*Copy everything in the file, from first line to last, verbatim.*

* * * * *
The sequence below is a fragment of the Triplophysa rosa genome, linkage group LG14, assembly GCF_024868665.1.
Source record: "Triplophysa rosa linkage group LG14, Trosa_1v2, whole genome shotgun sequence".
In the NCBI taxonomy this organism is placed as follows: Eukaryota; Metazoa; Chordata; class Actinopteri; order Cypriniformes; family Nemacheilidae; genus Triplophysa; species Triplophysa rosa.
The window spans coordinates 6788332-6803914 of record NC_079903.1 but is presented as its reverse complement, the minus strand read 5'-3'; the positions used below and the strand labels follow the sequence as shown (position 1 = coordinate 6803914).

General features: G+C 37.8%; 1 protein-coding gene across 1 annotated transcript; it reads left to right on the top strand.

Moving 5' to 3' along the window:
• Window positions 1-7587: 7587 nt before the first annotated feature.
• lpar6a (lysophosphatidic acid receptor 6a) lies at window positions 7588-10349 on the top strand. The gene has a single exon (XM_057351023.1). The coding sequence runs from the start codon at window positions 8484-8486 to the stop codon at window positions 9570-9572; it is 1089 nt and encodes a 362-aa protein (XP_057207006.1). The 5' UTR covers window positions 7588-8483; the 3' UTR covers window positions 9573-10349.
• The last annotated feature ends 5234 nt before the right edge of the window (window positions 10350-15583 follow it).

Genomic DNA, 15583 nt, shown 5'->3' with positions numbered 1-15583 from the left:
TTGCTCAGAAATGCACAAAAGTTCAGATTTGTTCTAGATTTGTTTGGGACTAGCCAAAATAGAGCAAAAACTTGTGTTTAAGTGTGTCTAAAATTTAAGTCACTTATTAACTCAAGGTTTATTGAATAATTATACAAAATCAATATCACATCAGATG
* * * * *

The sequence below is a fragment of the Triplophysa rosa genome, linkage group LG14, assembly GCF_024868665.1.
Source record: "Triplophysa rosa linkage group LG14, Trosa_1v2, whole genome shotgun sequence".
In the NCBI taxonomy this organism is placed as follows: Eukaryota; Metazoa; Chordata; class Actinopteri; order Cypriniformes; family Nemacheilidae; genus Triplophysa; species Triplophysa rosa.
The window spans coordinates 6788332-6803914 of record NC_079903.1 but is presented as its reverse complement, the minus strand read 5'-3'; the positions used below and the strand labels follow the sequence as shown (position 1 = coordinate 6803914).

General features: G+C 37.8%; 1 protein-coding gene across 1 annotated transcript; it reads left to right on the top strand.

Moving 5' to 3' along the window:
• Window positions 1-7587: 7587 nt before the first annotated feature.
• lpar6a (lysophosphatidic acid receptor 6a) lies at window positions 7588-10349 on the top strand. The gene has a single exon (XM_057351023.1). The coding sequence runs from the start codon at window positions 8484-8486 to the stop codon at window positions 9570-9572; it is 1089 nt and encodes a 362-aa protein (XP_057207006.1). The 5' UTR covers window positions 7588-8483; the 3' UTR covers window positions 9573-10349.
• The last annotated feature ends 5234 nt before the right edge of the window (window positions 10350-15583 follow it).

Genomic DNA, 15583 nt, shown 5'->3' with positions numbered 1-15583 from the left:
TTGCTCAGAAATGCACAAAAGTTCAGATTTGTTCTAGATTTGTTTGGGACTAGCCAAAATAGAGCAAAAACTTGTGTTTAAGTGTGTCTAAAATTTAAGTCACTTATTAACTCAAGGTTTATTGAATAATTATACAAAATCAATATCACATCAGATG